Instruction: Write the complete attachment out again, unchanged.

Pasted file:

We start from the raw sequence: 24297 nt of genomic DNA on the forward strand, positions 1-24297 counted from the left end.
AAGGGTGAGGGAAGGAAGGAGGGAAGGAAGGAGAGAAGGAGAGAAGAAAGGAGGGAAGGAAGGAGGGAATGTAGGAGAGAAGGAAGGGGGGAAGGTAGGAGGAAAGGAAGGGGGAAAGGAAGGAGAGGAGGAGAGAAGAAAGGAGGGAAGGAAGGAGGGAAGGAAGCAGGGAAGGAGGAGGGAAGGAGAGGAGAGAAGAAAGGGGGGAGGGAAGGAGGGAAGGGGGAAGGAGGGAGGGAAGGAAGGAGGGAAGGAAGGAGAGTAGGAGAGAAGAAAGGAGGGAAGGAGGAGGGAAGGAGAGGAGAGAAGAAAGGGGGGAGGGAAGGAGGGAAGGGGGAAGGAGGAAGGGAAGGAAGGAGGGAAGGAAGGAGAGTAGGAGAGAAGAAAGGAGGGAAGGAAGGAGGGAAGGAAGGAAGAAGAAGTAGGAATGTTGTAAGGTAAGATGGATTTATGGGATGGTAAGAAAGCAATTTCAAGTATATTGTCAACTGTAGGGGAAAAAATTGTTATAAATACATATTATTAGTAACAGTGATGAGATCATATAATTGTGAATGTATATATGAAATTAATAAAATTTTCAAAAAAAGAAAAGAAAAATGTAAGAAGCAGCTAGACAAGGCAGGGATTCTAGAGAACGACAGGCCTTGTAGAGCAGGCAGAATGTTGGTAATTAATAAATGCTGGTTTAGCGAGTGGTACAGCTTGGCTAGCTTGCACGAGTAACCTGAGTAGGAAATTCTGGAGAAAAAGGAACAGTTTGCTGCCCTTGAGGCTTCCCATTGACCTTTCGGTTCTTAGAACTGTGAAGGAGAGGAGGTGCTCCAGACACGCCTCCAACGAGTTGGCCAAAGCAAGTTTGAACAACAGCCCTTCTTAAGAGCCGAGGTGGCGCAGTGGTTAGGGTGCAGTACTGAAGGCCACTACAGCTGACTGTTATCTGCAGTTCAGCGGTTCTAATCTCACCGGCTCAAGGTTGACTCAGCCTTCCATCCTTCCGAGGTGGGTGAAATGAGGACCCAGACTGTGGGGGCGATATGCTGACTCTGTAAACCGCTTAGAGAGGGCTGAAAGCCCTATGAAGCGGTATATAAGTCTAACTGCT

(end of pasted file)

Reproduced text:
We start from the raw sequence: 24297 nt of genomic DNA on the forward strand, positions 1-24297 counted from the left end.
AAGGGTGAGGGAAGGAAGGAGGGAAGGAAGGAGAGAAGGAGAGAAGAAAGGAGGGAAGGAAGGAGGGAATGTAGGAGAGAAGGAAGGGGGGAAGGTAGGAGGAAAGGAAGGGGGAAAGGAAGGAGAGGAGGAGAGAAGAAAGGAGGGAAGGAAGGAGGGAAGGAAGCAGGGAAGGAGGAGGGAAGGAGAGGAGAGAAGAAAGGGGGGAGGGAAGGAGGGAAGGGGGAAGGAGGGAGGGAAGGAAGGAGGGAAGGAAGGAGAGTAGGAGAGAAGAAAGGAGGGAAGGAGGAGGGAAGGAGAGGAGAGAAGAAAGGGGGGAGGGAAGGAGGGAAGGGGGAAGGAGGAAGGGAAGGAAGGAGGGAAGGAAGGAGAGTAGGAGAGAAGAAAGGAGGGAAGGAAGGAGGGAAGGAAGGAAGAAGAAGTAGGAATGTTGTAAGGTAAGATGGATTTATGGGATGGTAAGAAAGCAATTTCAAGTATATTGTCAACTGTAGGGGAAAAAATTGTTATAAATACATATTATTAGTAACAGTGATGAGATCATATAATTGTGAATGTATATATGAAATTAATAAAATTTTCAAAAAAAGAAAAGAAAAATGTAAGAAGCAGCTAGACAAGGCAGGGATTCTAGAGAACGACAGGCCTTGTAGAGCAGGCAGAATGTTGGTAATTAATAAATGCTGGTTTAGCGAGTGGTACAGCTTGGCTAGCTTGCACGAGTAACCTGAGTAGGAAATTCTGGAGAAAAAGGAACAGTTTGCTGCCCTTGAGGCTTCCCATTGACCTTTCGGTTCTTAGAACTGTGAAGGAGAGGAGGTGCTCCAGACACGCCTCCAACGAGTTGGCCAAAGCAAGTTTGAACAACAGCCCTTCTTAAGAGCCGAGGTGGCGCAGTGGTTAGGGTGCAGTACTGAAGGCCACTACAGCTGACTGTTATCTGCAGTTCAGCGGTTCTAATCTCACCGGCTCAAGGTTGACTCAGCCTTCCATCCTTCCGAGGTGGGTGAAATGAGGACCCAGACTGTGGGGGCGATATGCTGACTCTGTAAACCGCTTAGAGAGGGCTGAAAGCCCTATGAAGCGGTATATAAGTCTAACTGCT